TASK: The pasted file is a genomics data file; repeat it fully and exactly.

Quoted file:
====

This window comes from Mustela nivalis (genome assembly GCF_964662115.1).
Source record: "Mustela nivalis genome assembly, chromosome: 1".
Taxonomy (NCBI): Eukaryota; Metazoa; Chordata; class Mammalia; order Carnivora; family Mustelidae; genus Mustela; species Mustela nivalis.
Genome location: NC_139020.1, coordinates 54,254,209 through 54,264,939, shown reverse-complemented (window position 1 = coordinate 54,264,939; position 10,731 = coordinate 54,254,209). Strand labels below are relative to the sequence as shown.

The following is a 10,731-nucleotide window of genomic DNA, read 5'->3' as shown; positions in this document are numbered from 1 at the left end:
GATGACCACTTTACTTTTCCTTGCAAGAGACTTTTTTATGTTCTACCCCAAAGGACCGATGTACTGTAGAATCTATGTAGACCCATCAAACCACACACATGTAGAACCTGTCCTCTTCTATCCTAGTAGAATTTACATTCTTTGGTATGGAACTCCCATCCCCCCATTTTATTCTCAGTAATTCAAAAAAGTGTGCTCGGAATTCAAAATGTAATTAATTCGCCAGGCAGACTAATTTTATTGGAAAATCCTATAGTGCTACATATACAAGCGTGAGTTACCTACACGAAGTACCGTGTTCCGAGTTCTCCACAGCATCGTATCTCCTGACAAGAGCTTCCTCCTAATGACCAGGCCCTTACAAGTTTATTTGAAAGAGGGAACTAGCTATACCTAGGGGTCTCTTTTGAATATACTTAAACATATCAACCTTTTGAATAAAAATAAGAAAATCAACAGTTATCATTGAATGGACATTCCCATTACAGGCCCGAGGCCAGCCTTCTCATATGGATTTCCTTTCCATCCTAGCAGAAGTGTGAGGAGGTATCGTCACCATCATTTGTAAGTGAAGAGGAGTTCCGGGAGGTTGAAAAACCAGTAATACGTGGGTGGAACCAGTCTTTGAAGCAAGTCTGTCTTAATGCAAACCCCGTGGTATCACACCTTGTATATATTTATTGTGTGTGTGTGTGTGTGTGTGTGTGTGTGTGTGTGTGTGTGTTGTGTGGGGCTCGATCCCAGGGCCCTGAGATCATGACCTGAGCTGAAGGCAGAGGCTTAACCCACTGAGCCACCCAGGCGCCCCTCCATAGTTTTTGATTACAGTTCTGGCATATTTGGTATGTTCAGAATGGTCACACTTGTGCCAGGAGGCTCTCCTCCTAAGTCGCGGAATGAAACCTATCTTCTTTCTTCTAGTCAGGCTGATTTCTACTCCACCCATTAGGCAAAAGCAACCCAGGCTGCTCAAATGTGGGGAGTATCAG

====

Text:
This window comes from Mustela nivalis (genome assembly GCF_964662115.1).
Source record: "Mustela nivalis genome assembly, chromosome: 1".
Taxonomy (NCBI): Eukaryota; Metazoa; Chordata; class Mammalia; order Carnivora; family Mustelidae; genus Mustela; species Mustela nivalis.
Genome location: NC_139020.1, coordinates 54,254,209 through 54,264,939, shown reverse-complemented (window position 1 = coordinate 54,264,939; position 10,731 = coordinate 54,254,209). Strand labels below are relative to the sequence as shown.

The following is a 10,731-nucleotide window of genomic DNA, read 5'->3' as shown; positions in this document are numbered from 1 at the left end:
GATGACCACTTTACTTTTCCTTGCAAGAGACTTTTTTATGTTCTACCCCAAAGGACCGATGTACTGTAGAATCTATGTAGACCCATCAAACCACACACATGTAGAACCTGTCCTCTTCTATCCTAGTAGAATTTACATTCTTTGGTATGGAACTCCCATCCCCCCATTTTATTCTCAGTAATTCAAAAAAGTGTGCTCGGAATTCAAAATGTAATTAATTCGCCAGGCAGACTAATTTTATTGGAAAATCCTATAGTGCTACATATACAAGCGTGAGTTACCTACACGAAGTACCGTGTTCCGAGTTCTCCACAGCATCGTATCTCCTGACAAGAGCTTCCTCCTAATGACCAGGCCCTTACAAGTTTATTTGAAAGAGGGAACTAGCTATACCTAGGGGTCTCTTTTGAATATACTTAAACATATCAACCTTTTGAATAAAAATAAGAAAATCAACAGTTATCATTGAATGGACATTCCCATTACAGGCCCGAGGCCAGCCTTCTCATATGGATTTCCTTTCCATCCTAGCAGAAGTGTGAGGAGGTATCGTCACCATCATTTGTAAGTGAAGAGGAGTTCCGGGAGGTTGAAAAACCAGTAATACGTGGGTGGAACCAGTCTTTGAAGCAAGTCTGTCTTAATGCAAACCCCGTGGTATCACACCTTGTATATATTTATTGTGTGTGTGTGTGTGTGTGTGTGTGTGTGTGTGTGTGTGTGTTGTGTGGGGCTCGATCCCAGGGCCCTGAGATCATGACCTGAGCTGAAGGCAGAGGCTTAACCCACTGAGCCACCCAGGCGCCCCTCCATAGTTTTTGATTACAGTTCTGGCATATTTGGTATGTTCAGAATGGTCACACTTGTGCCAGGAGGCTCTCCTCCTAAGTCGCGGAATGAAACCTATCTTCTTTCTTCTAGTCAGGCTGATTTCTACTCCACCCATTAGGCAAAAGCAACCCAGGCTGCTCAAATGTGGGGAGTATCAG